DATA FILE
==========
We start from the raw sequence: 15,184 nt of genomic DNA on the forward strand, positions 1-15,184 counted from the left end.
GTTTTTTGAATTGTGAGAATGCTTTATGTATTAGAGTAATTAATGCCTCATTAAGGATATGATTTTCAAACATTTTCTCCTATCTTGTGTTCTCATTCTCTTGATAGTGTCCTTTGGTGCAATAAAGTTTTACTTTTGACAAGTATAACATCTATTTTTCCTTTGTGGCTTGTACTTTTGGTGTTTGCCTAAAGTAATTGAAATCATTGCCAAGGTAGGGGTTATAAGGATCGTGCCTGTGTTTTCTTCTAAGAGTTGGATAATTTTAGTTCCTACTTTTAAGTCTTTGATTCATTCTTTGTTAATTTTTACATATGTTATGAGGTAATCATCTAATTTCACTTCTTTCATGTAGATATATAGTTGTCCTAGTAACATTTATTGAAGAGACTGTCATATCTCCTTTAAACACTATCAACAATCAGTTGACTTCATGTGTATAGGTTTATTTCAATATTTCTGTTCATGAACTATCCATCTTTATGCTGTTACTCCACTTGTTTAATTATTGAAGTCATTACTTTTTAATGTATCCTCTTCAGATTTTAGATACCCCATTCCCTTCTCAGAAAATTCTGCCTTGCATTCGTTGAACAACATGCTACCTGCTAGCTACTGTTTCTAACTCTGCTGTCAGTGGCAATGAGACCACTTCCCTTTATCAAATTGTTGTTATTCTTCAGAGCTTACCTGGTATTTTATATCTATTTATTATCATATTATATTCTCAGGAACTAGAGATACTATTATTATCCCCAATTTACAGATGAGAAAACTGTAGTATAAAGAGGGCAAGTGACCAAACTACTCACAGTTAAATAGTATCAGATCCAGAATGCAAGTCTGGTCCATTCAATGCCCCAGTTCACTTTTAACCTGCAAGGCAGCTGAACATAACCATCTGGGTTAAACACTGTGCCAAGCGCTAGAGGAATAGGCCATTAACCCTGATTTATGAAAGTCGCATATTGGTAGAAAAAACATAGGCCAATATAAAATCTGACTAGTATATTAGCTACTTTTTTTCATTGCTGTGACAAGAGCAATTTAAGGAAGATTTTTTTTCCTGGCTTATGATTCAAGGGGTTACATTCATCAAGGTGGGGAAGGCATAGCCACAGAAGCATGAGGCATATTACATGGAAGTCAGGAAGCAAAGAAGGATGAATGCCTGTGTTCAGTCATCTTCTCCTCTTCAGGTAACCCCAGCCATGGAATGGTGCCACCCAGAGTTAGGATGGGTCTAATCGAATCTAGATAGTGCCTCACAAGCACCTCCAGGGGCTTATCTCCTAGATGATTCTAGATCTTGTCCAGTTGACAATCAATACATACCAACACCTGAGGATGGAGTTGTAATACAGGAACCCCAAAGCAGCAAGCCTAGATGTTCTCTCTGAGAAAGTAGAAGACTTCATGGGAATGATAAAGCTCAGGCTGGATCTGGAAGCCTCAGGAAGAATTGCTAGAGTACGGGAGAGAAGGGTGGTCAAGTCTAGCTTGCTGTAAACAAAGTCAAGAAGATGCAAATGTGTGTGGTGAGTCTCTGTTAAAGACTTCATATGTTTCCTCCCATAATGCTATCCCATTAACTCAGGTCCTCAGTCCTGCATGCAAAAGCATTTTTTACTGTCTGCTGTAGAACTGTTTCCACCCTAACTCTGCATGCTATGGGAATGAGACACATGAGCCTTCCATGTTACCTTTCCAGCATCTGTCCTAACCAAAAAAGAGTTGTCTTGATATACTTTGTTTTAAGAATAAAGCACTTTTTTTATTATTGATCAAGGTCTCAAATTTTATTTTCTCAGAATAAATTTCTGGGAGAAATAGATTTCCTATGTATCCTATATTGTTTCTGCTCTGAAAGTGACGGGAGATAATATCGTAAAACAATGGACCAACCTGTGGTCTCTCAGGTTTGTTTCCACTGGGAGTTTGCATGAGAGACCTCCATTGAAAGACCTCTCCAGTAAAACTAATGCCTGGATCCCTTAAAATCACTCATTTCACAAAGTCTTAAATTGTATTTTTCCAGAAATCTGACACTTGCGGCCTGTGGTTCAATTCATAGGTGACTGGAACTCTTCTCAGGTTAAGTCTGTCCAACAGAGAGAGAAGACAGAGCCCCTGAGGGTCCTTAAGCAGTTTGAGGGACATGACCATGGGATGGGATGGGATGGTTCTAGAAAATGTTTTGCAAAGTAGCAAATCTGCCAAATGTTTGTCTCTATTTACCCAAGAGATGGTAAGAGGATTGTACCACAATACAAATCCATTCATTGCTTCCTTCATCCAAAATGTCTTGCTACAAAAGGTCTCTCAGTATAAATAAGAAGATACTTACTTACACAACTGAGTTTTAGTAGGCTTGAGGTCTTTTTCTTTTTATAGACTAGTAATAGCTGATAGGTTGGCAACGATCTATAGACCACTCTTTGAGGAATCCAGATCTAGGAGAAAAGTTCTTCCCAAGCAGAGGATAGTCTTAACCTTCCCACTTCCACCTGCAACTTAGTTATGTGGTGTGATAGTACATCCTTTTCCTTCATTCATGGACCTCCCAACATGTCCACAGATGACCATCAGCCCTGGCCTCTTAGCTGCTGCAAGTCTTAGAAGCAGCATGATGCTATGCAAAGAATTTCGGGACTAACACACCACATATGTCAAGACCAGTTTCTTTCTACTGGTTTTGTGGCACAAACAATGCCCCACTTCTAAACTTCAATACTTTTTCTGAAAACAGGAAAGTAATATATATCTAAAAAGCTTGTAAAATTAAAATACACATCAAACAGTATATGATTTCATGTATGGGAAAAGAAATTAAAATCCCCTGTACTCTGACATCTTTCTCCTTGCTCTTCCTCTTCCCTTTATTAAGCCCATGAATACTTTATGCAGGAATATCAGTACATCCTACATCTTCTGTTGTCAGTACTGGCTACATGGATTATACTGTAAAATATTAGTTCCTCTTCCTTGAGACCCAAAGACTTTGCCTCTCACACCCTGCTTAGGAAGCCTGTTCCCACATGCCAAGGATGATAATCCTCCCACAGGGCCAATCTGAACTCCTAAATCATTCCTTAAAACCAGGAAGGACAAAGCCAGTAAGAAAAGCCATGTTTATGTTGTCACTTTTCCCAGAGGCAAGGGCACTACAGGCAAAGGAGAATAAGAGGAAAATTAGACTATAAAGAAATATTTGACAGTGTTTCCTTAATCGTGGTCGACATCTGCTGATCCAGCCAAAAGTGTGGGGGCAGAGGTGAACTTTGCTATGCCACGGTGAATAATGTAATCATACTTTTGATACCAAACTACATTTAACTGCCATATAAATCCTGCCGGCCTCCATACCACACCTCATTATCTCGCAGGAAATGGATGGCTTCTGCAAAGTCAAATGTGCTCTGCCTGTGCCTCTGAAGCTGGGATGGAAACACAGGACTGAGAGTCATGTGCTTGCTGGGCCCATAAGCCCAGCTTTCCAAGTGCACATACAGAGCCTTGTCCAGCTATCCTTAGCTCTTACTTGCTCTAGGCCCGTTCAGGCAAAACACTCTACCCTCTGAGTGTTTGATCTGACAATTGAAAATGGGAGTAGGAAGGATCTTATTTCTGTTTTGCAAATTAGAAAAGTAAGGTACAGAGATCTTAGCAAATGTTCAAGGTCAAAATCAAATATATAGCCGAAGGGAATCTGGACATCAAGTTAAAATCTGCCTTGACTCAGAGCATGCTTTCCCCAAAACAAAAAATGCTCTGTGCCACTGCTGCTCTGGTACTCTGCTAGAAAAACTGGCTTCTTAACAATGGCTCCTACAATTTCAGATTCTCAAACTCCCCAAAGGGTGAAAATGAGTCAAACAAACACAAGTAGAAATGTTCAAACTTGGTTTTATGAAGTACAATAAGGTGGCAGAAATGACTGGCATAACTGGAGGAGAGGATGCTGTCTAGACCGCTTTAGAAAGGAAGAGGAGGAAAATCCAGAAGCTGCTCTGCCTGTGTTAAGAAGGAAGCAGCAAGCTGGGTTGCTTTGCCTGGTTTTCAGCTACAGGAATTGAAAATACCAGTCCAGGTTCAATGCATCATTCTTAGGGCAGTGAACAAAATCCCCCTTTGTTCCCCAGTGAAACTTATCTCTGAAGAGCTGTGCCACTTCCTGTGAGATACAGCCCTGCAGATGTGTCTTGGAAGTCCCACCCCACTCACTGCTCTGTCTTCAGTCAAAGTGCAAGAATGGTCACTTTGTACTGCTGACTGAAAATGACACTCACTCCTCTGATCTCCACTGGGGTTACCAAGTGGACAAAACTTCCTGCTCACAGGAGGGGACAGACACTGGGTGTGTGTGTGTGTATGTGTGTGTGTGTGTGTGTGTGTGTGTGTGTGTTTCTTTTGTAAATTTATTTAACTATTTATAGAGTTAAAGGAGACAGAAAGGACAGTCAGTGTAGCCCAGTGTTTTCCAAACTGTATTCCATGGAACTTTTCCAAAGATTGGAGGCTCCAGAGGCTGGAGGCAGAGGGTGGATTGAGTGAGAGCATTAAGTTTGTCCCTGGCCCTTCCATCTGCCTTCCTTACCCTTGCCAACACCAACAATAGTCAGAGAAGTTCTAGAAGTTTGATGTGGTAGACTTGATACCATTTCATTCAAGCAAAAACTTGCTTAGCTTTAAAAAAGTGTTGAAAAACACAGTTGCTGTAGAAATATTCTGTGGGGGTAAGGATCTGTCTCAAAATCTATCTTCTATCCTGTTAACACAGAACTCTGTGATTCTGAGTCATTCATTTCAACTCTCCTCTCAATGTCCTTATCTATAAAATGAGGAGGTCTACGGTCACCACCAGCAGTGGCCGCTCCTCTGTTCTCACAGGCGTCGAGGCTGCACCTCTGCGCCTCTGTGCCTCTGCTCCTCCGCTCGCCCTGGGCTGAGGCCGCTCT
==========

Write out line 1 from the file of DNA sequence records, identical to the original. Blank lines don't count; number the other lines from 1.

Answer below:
We start from the raw sequence: 15,184 nt of genomic DNA on the forward strand, positions 1-15,184 counted from the left end.